Food is fore­court fu­ture as ‘fuel’ for mo­torists drives sales

Irish Independent - Business Week - - Front Page - With Fear­gal Quinn

Q AWHAT will the rise of in­ter­net shop­ping and other chal­lenges mean for the fu­ture of food re­tail­ing?

THIS is an ex­cit­ing topic. On one hand, it is easy to ar­gue there will al­ways be phys­i­cal food shops as many cus­tomers sim­ply pre­fer to touch, smell, and see the food they are buy­ing.

Of course, there will al­ways be peo­ple who want the con­ve­nience of on­line shop­ping, or at least those who, on cer­tain weeks when they have a tight sched­ule, might pre­fer to use on­line chan­nels.

What is more in­ter­est­ing is the pace of change. If, for ex­am­ple, you look at the fore­court sec­tor and how food has evolved in that space.

A decade ago, the fore­court was some­where you went to put diesel in your car. If you were lucky they might have had a small bak­ery.

I re­cently heard Joe Bar­rett from Ap­ple­green de­scrib­ing their com­pany as a food re­tailer which hap­pens to sell fuel.

In ef­fect, many fore­court sites have now be­come mini food­ser­vice op­er­a­tions, with many peo­ple stop­ping only for fuel for their body rather than their car.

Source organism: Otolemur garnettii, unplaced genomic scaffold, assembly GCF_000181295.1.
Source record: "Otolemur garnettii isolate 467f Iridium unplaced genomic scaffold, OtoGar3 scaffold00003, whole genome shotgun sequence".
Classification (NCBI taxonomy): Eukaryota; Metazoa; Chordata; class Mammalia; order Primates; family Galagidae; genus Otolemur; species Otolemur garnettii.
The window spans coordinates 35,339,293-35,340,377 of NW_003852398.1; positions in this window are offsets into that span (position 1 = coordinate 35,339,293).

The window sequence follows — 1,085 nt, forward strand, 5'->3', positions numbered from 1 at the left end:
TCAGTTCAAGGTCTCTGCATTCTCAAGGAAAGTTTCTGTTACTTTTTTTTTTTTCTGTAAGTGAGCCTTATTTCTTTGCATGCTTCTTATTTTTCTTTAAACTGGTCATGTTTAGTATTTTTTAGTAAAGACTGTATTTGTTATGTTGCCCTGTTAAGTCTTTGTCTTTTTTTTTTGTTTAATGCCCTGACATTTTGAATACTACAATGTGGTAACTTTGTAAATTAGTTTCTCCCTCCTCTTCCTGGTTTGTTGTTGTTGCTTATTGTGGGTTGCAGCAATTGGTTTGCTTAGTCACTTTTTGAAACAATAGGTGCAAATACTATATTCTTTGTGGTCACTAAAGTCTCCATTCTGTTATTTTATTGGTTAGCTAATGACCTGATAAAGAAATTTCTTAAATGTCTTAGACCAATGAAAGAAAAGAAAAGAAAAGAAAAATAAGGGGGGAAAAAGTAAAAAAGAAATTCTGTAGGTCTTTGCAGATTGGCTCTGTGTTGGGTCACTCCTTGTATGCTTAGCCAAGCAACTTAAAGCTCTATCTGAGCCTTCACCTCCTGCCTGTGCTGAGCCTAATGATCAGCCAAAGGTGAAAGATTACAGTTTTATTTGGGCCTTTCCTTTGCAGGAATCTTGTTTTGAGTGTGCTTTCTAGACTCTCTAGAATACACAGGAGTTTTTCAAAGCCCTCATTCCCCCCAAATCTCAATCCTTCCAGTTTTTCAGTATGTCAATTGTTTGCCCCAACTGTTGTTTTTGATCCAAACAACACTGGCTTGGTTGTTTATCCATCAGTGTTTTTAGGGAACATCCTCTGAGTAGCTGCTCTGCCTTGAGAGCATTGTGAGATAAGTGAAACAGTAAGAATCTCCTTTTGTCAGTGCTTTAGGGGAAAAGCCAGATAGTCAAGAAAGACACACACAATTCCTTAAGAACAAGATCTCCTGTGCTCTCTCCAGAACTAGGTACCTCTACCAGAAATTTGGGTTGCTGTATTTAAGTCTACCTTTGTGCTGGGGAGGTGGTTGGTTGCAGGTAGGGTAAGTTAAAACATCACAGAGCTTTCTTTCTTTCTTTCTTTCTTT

More in­ter­est­ingly in the fore­court sec­tor, where petrol and diesel is one of their core rev­enue streams, is the ad­vent of elec­tric ve­hi­cles.

I read with as­ton­ish­ment re­cently that one of the Scan­di­na­vian coun­tries has more than 50pc elec­tri­cal ve­hi­cles and some of the fore­courts have more than 100 charg­ing points. Isn’t that amaz­ing?

What would be more amaz­ing is how these op­er­a­tions rein­vent them­selves over the next decade to cope with one of the key rea­sons peo­ple stop (car fuel), pos­si­bly dis­ap­pear­ing as a need.

That’s a very good ex­am­ple of how food is go­ing to have to evolve, and per­haps in the case of the fore­court, be­come the pri­mary rea­son that peo­ple stop.

Whether it is elec­tric­ity, or diesel or petrol fuel might be less rel­e­vant in the de­ci­sion­mak­ing process.

I see the same changes oc­cur­ring within main­stream su­per­mar­ket shop­ping and there will be a strong need for re­tail­ers to strengthen their fresh food of­fer par­tic­u­larly so that they achieve des­ti­na­tion sta­tus through the shop­ping ex­pe­ri­ence.

QMY busi­ness is grow­ing very well and I now have sev­eral hun­dred staff, and I’m in the process of strength­en­ing my man­age­ment team. I have some fam­ily mem­bers in the busi­ness and my ques­tion to you is, do you think that fam­ily should take key board­room po­si­tions, or should these be ex­ter­nal peo­ple?

THE an­swer re­ally lies in the skill sets that lie within the busi­ness, and those pos­sessed by the fam­ily mem­bers.

Just be­cause some­one is a mem­ber of the fam­ily, does not au­to­mat­i­cally mean that they should be sit­ting on the board of the com­pany.

My ad­vice is that you con­duct a needs anal­y­sis on the skill sets within the busi­ness and de­ter­mine what skills you want on the board.

It would also be a good idea to get ex­ter­nal help as part of the de­ci­sion-mak­ing process with re­gards to who you should get to fill these roles.

An ex­ter­nal com­pany will be more ob­jec­tive and give you a more neu­tral de­ci­sion-mak­ing process.

ASend your small busi­ness ques­tions to him­self@fear­galquinn.ie

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